The limits of the theoretical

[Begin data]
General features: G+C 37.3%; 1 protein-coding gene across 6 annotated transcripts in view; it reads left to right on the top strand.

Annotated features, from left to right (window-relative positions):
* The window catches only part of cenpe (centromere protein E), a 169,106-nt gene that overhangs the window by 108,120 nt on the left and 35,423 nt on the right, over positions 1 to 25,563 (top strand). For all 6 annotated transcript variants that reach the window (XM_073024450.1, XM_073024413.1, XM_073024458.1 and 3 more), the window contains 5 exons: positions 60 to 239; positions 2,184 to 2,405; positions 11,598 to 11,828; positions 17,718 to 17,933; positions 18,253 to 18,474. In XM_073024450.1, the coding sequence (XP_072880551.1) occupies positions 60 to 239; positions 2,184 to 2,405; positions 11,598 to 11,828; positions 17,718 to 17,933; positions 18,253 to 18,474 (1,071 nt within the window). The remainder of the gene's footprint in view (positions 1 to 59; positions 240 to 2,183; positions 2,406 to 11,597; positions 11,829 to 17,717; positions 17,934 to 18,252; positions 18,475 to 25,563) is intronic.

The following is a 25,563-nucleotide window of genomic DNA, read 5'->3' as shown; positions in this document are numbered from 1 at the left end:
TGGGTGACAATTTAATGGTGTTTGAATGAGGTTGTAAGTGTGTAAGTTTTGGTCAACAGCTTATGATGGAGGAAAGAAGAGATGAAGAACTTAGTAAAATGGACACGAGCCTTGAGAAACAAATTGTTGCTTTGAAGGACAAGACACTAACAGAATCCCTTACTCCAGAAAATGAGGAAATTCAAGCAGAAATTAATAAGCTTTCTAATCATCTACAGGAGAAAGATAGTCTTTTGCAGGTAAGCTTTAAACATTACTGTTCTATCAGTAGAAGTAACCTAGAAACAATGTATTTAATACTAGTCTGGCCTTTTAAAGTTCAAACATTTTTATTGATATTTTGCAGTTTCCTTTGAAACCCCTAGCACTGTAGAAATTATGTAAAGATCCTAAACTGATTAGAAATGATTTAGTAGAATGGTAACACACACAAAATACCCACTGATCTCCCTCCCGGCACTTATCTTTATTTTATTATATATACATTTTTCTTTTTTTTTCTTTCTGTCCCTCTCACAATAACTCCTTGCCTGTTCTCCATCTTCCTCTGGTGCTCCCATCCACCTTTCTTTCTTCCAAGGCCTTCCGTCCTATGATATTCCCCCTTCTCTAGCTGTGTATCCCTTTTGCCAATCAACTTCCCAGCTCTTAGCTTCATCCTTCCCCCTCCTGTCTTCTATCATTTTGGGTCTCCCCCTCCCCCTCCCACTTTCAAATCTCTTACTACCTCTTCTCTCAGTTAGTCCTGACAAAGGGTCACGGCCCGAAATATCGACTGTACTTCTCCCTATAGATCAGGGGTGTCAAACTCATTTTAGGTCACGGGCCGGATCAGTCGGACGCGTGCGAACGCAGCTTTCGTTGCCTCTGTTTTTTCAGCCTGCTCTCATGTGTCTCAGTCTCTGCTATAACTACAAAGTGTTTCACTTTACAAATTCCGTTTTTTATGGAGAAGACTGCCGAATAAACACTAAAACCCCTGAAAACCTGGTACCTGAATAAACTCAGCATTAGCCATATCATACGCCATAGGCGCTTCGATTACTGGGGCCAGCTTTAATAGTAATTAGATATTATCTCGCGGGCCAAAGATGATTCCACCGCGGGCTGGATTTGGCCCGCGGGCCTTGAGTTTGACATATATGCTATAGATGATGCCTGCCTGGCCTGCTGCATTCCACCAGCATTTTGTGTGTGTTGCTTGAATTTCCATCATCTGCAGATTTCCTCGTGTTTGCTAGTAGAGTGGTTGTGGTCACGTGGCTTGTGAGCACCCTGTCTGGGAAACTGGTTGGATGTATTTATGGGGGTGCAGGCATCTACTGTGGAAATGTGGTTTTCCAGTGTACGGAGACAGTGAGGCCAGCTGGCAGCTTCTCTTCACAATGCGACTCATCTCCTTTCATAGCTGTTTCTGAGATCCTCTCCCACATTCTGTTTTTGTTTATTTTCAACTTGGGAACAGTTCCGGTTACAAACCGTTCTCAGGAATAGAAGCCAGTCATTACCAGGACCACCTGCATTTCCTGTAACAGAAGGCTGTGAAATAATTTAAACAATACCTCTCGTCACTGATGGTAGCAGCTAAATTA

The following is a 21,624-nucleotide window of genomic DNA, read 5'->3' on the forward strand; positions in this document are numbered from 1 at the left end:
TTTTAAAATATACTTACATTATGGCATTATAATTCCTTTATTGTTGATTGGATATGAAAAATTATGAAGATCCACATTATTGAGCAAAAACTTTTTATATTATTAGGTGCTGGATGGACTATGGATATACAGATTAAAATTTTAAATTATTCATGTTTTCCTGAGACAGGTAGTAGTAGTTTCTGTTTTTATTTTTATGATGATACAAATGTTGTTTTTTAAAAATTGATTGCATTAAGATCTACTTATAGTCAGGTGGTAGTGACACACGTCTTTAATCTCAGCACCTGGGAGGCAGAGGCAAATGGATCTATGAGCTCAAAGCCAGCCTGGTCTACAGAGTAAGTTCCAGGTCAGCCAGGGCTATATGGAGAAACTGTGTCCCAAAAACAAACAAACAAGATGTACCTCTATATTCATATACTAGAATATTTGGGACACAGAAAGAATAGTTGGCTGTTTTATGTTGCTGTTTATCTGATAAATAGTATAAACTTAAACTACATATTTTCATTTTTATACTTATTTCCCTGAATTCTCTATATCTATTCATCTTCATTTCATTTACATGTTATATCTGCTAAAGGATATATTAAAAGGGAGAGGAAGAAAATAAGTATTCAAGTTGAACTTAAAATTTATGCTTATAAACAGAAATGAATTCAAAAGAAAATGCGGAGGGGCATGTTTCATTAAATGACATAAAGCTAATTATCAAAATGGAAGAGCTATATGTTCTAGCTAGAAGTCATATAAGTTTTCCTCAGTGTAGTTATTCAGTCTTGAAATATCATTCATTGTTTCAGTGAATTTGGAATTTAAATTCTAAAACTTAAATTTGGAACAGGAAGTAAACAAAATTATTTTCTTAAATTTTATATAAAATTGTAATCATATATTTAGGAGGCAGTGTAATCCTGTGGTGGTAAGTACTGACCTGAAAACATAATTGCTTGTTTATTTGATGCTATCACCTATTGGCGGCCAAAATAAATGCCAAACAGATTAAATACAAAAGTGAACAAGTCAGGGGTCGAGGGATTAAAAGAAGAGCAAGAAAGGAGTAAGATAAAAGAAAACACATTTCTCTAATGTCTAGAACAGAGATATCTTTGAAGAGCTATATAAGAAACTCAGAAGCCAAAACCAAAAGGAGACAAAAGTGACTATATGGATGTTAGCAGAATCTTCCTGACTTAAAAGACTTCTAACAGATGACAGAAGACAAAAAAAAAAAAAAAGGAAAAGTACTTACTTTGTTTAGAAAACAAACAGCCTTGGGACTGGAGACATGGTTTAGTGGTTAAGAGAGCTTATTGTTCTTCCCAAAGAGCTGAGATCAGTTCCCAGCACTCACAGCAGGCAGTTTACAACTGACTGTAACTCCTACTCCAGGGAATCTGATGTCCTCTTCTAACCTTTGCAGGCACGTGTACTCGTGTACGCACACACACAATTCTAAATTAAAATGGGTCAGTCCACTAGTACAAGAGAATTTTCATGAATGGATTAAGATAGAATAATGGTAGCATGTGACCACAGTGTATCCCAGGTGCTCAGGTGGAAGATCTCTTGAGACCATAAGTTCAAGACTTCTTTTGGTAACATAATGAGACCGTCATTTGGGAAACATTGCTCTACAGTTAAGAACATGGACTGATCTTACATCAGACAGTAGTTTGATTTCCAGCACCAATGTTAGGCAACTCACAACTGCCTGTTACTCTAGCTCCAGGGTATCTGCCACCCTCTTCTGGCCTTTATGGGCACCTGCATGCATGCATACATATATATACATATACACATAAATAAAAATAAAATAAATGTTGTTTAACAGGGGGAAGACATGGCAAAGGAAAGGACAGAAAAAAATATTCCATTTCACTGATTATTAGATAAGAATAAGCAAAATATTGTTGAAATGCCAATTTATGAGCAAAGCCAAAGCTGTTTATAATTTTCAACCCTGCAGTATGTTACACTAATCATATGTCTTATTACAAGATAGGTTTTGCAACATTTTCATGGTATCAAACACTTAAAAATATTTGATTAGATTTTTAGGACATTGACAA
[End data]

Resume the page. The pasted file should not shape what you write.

Heidegger is often acknowledged as the most decisive and most influential thinker of the second half of the twentieth century. All the same it is not hard to see why no introduction to Heideggerian poetics exists. Many assumptions usually at work in an introductory volume of this kind are exactly those Heidegger spent his lifetime attacking – the assumption that philosophical thought or literary reading are a matter of ‘having a theory’ and then putting it into practice, that there are ‘key ideas’ in the sense of conceptual packages that can be transferred like so many commodities across a counter, that a work of thought is in the business of making its matter available in the ‘quickest and cheapest way’ (D: 45). Heidegger’s injunction to free ourselves from ‘the technical interpretation of thinking’ whose origins ‘reach back to Plato and Aristotle’ (P: 240) includes the notion that thinking is a kind of inner tool kit, containing ‘ideas’ to be picked up and employed on ‘problems’ as occasion requires. An introduction to Heidegger’s thinking that does not at once register these issues has already failed to give a sense of its challenge and fundamental disturbance.